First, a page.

The walk to the top of Mount Kilimanjaro, one of the highest peaks in the world, is part of David Pickering's effort to raise £100,000 for the NSPCC Full Stop campaign. Already, in conjunction with the WRU, more than £70,000 has been raised. The sponsorship raised through the walk will take the total through the six-figure barrier.
In October the 44-year-old former Wales captain and team manager got his first taste of mountain trekking when he joined former Neath and Wales team mate Jeremy Pugh in climbing to the top of Wales' highest peak, Snowdon.
"It took us five-and-a-half hours to get to the top and another five-and-a-half to get down," admitted father of four Pickering. "I was absolutely exhausted by the time we finished and my hamstrings were killing me. The only consolation was I was in better shape than Jeremy."
Former dynamic front row man Pugh is all set to be part of Pickering's 'Magnificent Seven' to tackle Mount Kilimanjaro and the two men used the Snowdon challenge to test their fitness.
"The highest point in Wales is only 3,559 ft (1,085 metres) and we were able to do it in less than six hours. The ascent to the top of Kilimanjaro will take up to five days because it stands 19,335.6 ft tall (5,895 metres)," said Pickering. "While Jeremy has already confirmed he is going to join me, the rest of the team is set to confirm within the next fortnight. I've already had a fantastic response and we will be doing everything we can to reach the £100,000 mark.
"I haven't done much physical activity in the past three or four years because of the demands of running my business, raising a young family and working for the WRU.
"What this trip will allow me to do is walk off some of my excess weight, support a worthy cause and heighten the awareness of the Health Challenge Wales campaign.
"As a father of four young daughters I want to be able to do anything I can to end cruelty to children in Wales. The goal for the NSPCC 'Full Stop Appeal' is to end cruelty to children by the end of the generation.
"Everyone who joins me on the trip to Tanzania will be parents and we will be urging everyone who backs us to spread the gospel of the appeal as well.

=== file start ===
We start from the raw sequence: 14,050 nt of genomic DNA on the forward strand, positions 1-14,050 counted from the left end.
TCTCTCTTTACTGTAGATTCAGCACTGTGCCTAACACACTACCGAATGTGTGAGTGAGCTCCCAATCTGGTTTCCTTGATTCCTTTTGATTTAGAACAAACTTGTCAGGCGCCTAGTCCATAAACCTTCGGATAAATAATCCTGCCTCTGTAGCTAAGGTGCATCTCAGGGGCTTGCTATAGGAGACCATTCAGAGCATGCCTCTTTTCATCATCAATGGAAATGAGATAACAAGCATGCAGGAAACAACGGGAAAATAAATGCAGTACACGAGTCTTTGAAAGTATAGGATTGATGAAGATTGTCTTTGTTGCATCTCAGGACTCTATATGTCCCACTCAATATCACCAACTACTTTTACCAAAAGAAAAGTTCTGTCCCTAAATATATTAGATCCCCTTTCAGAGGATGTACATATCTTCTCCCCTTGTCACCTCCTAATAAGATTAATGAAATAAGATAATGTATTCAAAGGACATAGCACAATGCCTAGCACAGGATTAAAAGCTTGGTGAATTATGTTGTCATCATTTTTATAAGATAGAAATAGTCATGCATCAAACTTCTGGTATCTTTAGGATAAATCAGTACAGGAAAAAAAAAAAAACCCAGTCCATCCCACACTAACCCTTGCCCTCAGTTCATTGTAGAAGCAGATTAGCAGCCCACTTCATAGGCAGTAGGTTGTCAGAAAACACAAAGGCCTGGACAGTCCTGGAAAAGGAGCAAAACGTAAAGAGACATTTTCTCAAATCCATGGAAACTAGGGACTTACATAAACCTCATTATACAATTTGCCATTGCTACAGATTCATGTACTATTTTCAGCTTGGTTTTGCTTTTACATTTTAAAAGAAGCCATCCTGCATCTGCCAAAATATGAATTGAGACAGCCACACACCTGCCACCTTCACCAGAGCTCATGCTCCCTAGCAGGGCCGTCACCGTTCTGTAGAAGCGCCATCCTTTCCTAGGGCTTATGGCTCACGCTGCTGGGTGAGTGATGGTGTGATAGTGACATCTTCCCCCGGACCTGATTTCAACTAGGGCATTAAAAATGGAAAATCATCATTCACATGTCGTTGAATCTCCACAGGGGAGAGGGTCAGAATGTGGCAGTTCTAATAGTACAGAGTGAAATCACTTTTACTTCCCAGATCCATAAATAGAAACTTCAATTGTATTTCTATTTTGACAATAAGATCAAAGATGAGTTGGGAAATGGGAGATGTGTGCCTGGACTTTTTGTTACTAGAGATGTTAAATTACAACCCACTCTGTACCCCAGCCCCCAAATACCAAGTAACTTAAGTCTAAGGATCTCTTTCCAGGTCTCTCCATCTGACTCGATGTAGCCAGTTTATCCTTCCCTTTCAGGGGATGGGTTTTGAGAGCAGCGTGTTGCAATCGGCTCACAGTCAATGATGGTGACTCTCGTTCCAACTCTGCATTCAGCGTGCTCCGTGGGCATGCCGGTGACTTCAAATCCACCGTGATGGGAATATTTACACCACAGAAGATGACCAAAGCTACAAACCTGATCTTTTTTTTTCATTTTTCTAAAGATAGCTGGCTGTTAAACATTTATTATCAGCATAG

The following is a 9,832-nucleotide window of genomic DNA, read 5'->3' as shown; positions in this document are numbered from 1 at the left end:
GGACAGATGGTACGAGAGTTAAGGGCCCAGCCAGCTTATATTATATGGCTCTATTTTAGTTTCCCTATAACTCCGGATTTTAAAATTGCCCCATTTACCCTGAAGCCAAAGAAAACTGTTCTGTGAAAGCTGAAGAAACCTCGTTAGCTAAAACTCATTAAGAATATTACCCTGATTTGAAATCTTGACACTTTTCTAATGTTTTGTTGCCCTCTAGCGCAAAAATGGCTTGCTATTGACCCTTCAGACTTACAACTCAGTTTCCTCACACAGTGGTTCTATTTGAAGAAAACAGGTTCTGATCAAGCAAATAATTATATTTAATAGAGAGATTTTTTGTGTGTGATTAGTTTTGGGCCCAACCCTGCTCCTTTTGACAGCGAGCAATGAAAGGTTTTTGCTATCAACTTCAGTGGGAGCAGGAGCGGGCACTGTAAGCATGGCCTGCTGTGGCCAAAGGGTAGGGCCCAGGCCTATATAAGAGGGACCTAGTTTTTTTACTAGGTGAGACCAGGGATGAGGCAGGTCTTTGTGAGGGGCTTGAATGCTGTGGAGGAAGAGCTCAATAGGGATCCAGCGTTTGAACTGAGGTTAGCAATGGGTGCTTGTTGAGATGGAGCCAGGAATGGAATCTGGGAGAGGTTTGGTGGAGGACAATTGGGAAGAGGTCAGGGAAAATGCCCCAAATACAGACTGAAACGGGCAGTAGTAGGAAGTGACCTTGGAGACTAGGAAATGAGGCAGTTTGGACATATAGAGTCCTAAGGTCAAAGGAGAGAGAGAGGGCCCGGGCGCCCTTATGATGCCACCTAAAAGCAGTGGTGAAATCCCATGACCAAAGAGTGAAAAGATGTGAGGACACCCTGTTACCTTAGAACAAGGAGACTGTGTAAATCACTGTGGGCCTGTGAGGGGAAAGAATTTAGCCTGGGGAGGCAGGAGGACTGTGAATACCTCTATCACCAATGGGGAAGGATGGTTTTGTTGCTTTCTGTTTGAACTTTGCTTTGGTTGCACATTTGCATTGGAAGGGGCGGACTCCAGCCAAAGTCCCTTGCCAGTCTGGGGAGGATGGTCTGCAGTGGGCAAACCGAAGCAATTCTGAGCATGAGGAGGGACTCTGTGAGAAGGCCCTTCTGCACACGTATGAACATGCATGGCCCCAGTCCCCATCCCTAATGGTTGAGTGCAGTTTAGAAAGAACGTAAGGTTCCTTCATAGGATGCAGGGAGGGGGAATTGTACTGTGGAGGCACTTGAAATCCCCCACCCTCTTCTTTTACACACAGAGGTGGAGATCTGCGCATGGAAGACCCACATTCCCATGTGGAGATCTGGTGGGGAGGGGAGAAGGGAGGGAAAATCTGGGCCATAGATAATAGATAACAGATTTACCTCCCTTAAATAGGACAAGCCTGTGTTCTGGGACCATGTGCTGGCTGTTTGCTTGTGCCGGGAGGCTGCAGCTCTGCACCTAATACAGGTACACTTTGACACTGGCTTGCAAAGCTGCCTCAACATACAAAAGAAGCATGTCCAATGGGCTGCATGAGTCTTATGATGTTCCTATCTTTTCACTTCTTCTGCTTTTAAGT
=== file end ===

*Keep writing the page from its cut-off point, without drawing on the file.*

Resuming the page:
"The WRU raised almost £2m for the Tsunami victims earlier in the year. In the 125th anniversary season of the Union the NSPCC will be our dedicated charity as we try to we try to heighten the awareness of another vital social issue."
Lt Col Dickie Davies, of the Royal Welsh Regiment, will be in charge of arranging the trip and Pickering's team will be put through their paces by the army as well as the Welsh management. Pickering has already accepted an invitation to train with the Welsh team and he also intends to go out to some of the community clubs across Wales to get in some extra training.
The NSPCC campaign starts on Monday, 19 September and will be urging people to 'Talk 'til it Stops'.
• Talk 'til it stops aims to mobilise millions of people to act together against child cruelty.
• FULL STOP Week, which launches on 3 October is the focal point for 'Talk 'til it Stops'. This week of activity offers people a range of opportunities not only to talk, but to take other actions against abuse.
• TTIS calls on everyone to talk to each other if they think a child is being harmed. Trust your judgment and 'Talk 'til it Stops'.
Mount Kilimanjaro is in the north-eastern tip of Tanzania. The climb takes you through the mists of equatorial jungle to reach the snows and breath-taking views from the summit. Not only is Mount Kilimanjaro the highest mountain in Africa, but it is also the highest freestanding peak in the world. It is also the highest 'walkable' mountain in the world.
The upward track wends through forests that vary constantly with the altitude and finally opens out into open moor-land below rocky, snow covered Kibo plateau. It has 3 volcanic centres, Shira, Kibo, and Mawenzi.
The peak is an arctic zone characterized by freezing cold nights and burning sun during the day where the oxygen level is half that of sea level.